Rarest of all the penguins, the Yellow-eyed penguin inhabits coastal forests of New Zealand and neighboring southern islands. Unique in appearance and behavior, these solitary birds have experienced population declines in the last 50 years due to habitat loss and predation by introduced species.
Yellow-eyed penguins have distinctive golden feathers which form a crown on their heads. This along with a bright yellow stripe running to the eye and around the back of the head are the distinguishing features of these elusive birds. They have slate grey-blue blacks with a white breast and belly, flesh colored feet, and thick reddish-purple bills. Immature birds have grey eyes and lack the yellow eye band and yellow head plumage. Chicks are covered with thick dark brown down feathers. Both sexes are alike, although the male does have slightly larger head and feet.
Yellow-eyeds spend most of their day at sea, feeding in the warm New Zealand waters. Amazing underwater swimmers, they can dive to depths of 400 feet and are adapted to holding their breath for up to four minutes.They may travel up to 20 miles from shore to feeding grounds at the edge of the Continental Shelf. There they scan the depths for opal fish, silverside, sprat, aruhu, red cod, and arrow squid.
Yellow-eyed penguins are forest nesting birds, preferring to nest in a secluded site backed up to a bank, tree or log. Coastal deforestation, however, has forced these penguins to seek refuge among tall shore grasses where adults, eggs and chicks frequently become prey to introduced dogs, cats, stoats, ferrets, and rats. Although they nest in loose 'colonies', mated Yellow-eyed penguins seek solitude, often nesting out of sight of each other.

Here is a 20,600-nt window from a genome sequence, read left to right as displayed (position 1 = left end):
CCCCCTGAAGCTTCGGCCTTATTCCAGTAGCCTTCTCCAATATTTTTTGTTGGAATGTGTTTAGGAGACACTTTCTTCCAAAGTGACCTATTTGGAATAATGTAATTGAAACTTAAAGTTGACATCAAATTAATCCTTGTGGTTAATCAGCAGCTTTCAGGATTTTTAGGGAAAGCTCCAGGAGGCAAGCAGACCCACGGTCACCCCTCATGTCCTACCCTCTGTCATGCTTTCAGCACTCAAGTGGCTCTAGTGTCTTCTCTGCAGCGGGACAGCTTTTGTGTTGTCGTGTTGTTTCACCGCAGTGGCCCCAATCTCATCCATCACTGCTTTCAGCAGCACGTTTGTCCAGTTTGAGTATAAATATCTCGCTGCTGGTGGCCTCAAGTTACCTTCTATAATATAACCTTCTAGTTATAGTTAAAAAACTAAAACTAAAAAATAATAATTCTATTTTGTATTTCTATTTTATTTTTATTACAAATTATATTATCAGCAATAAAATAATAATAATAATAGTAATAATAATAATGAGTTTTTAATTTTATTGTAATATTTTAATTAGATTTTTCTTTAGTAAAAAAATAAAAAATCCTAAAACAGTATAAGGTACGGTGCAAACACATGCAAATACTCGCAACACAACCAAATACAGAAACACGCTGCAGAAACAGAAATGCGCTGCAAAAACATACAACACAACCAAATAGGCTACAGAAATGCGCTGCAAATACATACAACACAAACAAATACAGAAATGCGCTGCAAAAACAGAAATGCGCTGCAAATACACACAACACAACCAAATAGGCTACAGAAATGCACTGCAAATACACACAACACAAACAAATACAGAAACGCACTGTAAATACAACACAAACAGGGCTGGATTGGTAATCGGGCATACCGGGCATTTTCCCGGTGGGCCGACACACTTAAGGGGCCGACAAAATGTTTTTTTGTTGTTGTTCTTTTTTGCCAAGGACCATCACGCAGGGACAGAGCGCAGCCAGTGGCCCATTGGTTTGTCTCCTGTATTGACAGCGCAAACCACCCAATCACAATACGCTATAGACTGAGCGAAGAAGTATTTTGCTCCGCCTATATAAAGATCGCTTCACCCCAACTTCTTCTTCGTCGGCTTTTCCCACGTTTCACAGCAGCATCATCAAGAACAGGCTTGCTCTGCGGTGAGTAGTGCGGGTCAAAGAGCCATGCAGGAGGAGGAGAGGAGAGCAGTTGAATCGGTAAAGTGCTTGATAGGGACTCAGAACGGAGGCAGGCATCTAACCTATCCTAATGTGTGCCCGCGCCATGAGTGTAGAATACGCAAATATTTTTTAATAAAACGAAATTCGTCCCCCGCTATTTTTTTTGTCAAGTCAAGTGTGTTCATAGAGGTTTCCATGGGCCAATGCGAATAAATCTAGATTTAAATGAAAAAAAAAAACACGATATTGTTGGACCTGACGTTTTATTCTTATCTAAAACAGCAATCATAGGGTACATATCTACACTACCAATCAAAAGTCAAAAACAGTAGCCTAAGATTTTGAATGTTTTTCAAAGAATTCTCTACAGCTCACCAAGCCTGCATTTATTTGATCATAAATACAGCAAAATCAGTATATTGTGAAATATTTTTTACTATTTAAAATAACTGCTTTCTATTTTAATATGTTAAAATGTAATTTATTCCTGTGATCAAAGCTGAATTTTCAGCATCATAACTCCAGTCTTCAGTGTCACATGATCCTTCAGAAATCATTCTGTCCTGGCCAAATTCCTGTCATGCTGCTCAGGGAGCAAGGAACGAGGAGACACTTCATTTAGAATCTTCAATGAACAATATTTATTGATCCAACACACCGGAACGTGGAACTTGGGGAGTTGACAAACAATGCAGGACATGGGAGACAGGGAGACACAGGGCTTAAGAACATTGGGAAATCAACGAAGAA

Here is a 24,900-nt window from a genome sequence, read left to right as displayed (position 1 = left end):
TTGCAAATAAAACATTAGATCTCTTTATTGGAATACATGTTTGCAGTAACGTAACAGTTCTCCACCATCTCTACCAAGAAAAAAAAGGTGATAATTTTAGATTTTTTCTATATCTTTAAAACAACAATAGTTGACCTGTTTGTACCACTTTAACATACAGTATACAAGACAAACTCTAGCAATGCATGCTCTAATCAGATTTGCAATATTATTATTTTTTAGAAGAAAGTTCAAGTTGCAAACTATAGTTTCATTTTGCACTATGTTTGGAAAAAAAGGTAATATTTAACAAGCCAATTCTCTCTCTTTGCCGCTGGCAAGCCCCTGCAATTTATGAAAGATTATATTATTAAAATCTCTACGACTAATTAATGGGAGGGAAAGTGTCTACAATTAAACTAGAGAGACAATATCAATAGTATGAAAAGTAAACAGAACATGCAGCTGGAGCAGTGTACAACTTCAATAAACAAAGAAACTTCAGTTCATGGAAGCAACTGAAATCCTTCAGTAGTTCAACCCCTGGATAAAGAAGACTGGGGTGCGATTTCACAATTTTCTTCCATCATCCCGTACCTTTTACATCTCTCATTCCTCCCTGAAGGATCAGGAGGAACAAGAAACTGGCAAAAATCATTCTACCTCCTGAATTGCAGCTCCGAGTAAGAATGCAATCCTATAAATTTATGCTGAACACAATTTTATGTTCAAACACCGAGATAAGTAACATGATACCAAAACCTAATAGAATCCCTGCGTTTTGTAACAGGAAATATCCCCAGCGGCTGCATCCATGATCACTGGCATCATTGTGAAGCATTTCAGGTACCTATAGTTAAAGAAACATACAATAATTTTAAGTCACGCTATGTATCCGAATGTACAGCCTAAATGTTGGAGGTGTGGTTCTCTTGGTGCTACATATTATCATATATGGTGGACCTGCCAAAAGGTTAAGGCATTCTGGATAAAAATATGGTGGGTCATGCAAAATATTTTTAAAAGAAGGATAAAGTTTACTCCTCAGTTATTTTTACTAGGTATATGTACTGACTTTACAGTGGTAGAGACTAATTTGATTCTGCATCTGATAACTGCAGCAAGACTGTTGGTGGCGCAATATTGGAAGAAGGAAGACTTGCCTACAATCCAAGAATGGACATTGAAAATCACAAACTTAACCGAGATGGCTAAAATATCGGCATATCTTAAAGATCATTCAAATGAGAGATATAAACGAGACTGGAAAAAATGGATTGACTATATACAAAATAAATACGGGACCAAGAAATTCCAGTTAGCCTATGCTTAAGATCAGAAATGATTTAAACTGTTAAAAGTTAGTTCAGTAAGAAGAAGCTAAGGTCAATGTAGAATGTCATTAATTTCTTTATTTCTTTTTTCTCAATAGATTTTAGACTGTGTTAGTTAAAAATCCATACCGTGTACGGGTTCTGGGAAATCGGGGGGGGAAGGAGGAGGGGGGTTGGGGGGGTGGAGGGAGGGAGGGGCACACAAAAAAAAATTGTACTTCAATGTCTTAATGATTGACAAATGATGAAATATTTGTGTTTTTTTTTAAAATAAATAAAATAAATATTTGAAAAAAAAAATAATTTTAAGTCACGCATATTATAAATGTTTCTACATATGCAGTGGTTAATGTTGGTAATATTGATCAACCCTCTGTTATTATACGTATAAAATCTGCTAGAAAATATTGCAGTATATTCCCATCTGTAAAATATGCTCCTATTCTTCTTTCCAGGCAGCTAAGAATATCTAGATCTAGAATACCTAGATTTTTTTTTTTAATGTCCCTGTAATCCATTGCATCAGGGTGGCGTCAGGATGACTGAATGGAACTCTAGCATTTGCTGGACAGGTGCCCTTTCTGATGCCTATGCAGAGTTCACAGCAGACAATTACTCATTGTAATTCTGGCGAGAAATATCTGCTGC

During their lengthy breeding season, which runs from mid-August to mid-March, the penguins come ashore in the evening and waddle clumsily up the beach to their inland nest sites. In September to mid-October, Females lay two eggs in nests of sticks and coarse grass which provide shelter from the hot sun and protection from storms. The incubation period is about 45 days and both parents keep watch over the eggs. The average hatching date on mainland New Zealand is the beginning of November. Both eggs usually hatch. At this point, one parent remains with the chicks while the other parent goes to sea to hunt for food. Unusual among penguins, the chicks stay with the parents and do not form 'crèches' (nursery groups). Chicks fledge from mid-February to mid-March and are then able to head out to sea on their own.
Despite being swift swimmers, Yellow-eyed penguins can fall prey to seals and sharks at sea, though by far the biggest threats to their survival are on land. Significant protection measures have been introduced lately to curb population losses, including legislation aimed at reducing the numbers of non-native mammalian predators and slowing habitat loss.